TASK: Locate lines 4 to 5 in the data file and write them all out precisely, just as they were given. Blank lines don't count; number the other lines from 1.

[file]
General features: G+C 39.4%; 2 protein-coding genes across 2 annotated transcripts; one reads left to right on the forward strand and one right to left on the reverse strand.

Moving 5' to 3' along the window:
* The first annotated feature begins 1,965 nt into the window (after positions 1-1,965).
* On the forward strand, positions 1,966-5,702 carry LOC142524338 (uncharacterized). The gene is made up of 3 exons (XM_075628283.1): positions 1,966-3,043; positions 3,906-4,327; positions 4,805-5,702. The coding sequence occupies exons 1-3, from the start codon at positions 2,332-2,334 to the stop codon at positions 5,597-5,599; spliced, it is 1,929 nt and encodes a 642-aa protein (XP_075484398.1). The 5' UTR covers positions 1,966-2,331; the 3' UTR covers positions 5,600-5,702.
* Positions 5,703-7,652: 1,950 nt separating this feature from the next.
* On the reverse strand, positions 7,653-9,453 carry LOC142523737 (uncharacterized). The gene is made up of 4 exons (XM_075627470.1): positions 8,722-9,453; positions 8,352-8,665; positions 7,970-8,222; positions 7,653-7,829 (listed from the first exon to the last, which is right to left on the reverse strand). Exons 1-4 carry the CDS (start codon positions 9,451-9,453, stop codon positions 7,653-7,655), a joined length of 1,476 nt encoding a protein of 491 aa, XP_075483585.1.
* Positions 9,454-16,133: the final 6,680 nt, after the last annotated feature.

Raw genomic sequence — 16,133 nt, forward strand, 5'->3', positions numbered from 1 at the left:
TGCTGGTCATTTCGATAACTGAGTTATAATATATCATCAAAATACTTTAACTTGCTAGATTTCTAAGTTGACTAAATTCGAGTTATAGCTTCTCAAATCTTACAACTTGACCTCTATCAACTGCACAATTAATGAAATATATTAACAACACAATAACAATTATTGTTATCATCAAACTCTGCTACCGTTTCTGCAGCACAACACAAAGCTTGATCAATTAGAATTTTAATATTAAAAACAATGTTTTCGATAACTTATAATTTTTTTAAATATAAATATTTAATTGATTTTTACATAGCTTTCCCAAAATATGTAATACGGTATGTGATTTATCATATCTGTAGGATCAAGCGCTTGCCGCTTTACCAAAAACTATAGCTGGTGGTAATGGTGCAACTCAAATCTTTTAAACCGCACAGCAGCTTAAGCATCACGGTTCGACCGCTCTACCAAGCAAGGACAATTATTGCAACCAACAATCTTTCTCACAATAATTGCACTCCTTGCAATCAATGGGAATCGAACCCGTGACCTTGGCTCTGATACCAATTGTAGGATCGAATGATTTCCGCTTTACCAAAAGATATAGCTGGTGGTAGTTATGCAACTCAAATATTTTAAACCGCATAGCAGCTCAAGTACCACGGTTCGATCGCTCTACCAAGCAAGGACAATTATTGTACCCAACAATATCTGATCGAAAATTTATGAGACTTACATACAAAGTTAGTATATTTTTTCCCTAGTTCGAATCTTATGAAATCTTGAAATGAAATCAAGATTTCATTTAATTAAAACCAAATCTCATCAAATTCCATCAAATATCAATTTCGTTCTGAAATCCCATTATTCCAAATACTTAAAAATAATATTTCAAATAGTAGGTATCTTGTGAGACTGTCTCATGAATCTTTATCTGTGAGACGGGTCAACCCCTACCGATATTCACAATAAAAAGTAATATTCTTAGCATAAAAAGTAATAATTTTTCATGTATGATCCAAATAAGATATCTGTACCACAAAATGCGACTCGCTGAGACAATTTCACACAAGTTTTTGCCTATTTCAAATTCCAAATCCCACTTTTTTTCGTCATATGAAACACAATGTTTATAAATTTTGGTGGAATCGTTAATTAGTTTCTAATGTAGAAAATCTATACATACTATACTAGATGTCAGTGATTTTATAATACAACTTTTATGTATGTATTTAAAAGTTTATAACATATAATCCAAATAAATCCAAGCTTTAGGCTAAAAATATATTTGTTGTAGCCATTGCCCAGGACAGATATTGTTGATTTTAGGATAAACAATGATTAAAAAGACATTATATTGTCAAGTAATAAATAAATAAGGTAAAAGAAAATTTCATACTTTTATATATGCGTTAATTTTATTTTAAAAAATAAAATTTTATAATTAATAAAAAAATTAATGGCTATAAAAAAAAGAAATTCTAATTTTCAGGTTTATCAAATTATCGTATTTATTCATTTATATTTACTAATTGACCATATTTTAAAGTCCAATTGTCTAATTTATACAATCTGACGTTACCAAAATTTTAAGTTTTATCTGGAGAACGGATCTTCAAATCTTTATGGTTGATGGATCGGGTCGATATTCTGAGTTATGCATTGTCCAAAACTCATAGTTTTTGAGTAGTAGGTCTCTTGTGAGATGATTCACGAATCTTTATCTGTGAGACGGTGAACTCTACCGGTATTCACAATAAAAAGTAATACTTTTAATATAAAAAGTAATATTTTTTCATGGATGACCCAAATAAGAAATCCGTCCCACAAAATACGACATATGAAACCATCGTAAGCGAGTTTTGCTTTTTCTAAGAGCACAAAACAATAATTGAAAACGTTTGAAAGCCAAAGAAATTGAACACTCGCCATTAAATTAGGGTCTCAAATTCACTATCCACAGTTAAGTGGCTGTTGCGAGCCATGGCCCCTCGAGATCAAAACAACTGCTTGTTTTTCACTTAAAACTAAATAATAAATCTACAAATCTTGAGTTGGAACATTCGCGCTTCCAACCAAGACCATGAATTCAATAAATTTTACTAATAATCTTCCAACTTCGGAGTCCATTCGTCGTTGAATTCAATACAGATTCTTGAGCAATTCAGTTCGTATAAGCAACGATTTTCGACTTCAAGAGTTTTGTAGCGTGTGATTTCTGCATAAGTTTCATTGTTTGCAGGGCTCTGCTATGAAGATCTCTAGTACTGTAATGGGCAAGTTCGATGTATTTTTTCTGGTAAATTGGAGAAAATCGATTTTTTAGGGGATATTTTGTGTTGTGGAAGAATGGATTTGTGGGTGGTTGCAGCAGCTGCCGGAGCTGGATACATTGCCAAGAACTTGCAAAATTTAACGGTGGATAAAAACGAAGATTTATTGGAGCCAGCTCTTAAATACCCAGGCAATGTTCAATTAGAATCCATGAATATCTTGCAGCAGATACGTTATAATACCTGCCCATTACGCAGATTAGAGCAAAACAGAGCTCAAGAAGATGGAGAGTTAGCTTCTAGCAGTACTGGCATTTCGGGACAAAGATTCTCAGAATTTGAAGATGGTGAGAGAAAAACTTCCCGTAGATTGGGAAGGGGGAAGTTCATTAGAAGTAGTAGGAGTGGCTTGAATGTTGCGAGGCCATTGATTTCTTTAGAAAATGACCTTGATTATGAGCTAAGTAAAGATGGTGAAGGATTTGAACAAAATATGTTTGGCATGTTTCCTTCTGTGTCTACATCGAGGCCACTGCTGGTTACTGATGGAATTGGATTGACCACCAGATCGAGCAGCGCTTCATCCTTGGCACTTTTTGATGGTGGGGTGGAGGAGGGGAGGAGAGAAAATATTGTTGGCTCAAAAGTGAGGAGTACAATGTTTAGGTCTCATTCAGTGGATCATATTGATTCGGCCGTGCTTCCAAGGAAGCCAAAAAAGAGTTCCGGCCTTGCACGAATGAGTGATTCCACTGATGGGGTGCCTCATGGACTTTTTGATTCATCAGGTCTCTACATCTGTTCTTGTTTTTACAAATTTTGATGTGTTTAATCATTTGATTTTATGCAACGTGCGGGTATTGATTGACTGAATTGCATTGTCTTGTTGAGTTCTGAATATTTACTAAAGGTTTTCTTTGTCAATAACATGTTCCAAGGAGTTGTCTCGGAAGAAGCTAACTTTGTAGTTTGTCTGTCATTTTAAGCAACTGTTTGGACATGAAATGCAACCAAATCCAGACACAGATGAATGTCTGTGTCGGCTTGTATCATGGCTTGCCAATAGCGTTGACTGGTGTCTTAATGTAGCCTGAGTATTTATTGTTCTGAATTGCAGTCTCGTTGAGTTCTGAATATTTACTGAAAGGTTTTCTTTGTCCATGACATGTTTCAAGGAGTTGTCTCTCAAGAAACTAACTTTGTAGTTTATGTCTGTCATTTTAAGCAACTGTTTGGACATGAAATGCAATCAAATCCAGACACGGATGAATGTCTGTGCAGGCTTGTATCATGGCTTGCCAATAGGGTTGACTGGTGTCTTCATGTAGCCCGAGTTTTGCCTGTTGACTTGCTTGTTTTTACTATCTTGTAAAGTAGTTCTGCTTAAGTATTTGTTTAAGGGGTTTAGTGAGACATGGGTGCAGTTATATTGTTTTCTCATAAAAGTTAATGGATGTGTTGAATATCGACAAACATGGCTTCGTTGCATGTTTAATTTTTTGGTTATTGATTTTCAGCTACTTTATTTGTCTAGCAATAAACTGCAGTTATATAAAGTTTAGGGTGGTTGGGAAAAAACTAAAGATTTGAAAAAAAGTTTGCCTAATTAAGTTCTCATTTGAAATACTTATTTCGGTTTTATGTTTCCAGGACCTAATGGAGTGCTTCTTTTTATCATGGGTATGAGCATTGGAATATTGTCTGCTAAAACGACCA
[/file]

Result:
* On the forward strand, positions 1,966-5,702 carry LOC142524338 (uncharacterized). The gene is made up of 3 exons (XM_075628283.1): positions 1,966-3,043; positions 3,906-4,327; positions 4,805-5,702. The coding sequence occupies exons 1-3, from the start codon at positions 2,332-2,334 to the stop codon at positions 5,597-5,599; spliced, it is 1,929 nt and encodes a 642-aa protein (XP_075484398.1). The 5' UTR covers positions 1,966-2,331; the 3' UTR covers positions 5,600-5,702.
* Positions 5,703-7,652: 1,950 nt separating this feature from the next.